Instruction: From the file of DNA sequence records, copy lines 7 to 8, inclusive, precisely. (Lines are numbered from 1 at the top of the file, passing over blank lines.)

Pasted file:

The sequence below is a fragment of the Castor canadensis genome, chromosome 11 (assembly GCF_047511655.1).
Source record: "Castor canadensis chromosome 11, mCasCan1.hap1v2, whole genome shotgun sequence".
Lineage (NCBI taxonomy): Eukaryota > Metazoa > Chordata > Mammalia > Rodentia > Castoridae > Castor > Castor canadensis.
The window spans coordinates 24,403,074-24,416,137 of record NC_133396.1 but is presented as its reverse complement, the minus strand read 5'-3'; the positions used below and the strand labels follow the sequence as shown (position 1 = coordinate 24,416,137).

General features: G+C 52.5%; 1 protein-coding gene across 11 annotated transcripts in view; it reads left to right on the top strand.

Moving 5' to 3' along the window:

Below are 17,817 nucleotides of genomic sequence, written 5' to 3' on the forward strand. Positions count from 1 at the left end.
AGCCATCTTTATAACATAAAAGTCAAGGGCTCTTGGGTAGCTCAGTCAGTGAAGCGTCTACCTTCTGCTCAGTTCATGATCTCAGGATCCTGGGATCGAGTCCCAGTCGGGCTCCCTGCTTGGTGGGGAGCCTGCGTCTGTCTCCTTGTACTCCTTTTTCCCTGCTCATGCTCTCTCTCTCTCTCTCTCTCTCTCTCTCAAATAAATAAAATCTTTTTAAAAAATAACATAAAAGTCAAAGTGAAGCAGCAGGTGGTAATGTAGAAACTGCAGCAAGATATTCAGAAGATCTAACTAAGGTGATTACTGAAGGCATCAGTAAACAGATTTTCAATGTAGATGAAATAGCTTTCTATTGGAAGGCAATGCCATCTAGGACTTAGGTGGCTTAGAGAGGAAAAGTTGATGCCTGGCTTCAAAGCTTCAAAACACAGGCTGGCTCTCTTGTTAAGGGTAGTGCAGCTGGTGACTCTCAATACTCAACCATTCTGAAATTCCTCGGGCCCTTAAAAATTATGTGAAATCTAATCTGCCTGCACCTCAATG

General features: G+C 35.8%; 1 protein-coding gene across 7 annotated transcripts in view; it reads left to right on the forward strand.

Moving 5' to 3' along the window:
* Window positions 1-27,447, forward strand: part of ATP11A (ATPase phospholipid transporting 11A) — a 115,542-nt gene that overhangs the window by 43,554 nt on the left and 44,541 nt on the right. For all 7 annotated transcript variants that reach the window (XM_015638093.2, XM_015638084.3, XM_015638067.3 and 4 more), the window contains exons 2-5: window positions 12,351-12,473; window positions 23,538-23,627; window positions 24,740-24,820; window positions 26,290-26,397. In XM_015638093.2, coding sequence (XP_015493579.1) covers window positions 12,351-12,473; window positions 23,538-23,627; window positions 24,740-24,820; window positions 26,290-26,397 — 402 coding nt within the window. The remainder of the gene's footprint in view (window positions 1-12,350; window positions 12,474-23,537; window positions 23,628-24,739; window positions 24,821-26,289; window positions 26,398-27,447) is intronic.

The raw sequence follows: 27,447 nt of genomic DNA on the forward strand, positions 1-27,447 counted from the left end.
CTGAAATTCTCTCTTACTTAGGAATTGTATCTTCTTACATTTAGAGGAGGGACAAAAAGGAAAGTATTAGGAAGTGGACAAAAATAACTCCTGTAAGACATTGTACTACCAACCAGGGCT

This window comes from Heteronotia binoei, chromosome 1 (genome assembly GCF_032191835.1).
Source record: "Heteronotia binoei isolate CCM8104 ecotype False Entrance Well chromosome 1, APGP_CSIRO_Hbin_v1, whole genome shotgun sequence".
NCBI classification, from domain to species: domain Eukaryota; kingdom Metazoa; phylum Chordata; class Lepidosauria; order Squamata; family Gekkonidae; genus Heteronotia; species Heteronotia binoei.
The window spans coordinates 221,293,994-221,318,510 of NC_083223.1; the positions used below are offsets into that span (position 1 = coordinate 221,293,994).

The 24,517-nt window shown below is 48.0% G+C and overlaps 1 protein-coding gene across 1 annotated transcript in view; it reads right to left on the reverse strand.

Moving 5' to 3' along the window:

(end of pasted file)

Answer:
Below are 17,817 nucleotides of genomic sequence, written 5' to 3' on the forward strand. Positions count from 1 at the left end.
AGCCATCTTTATAACATAAAAGTCAAGGGCTCTTGGGTAGCTCAGTCAGTGAAGCGTCTACCTTCTGCTCAGTTCATGATCTCAGGATCCTGGGATCGAGTCCCAGTCGGGCTCCCTGCTTGGTGGGGAGCCTGCGTCTGTCTCCTTGTACTCCTTTTTCCCTGCTCATGCTCTCTCTCTCTCTCTCTCTCTCTCTCTCAAATAAATAAAATCTTTTTAAAAAATAACATAAAAGTCAAAGTGAAGCAGCAGGTGGTAATGTAGAAACTGCAGCAAGATATTCAGAAGATCTAACTAAGGTGATTACTGAAGGCATCAGTAAACAGATTTTCAATGTAGATGAAATAGCTTTCTATTGGAAGGCAATGCCATCTAGGACTTAGGTGGCTTAGAGAGGAAAAGTTGATGCCTGGCTTCAAAGCTTCAAAACACAGGCTGGCTCTCTTGTTAAGGGTAGTGCAGCTGGTGACTCTCAATACTCAACCATTCTGAAATTCCTCGGGCCCTTAAAAATTATGTGAAATCTAATCTGCCTGCACCTCAATG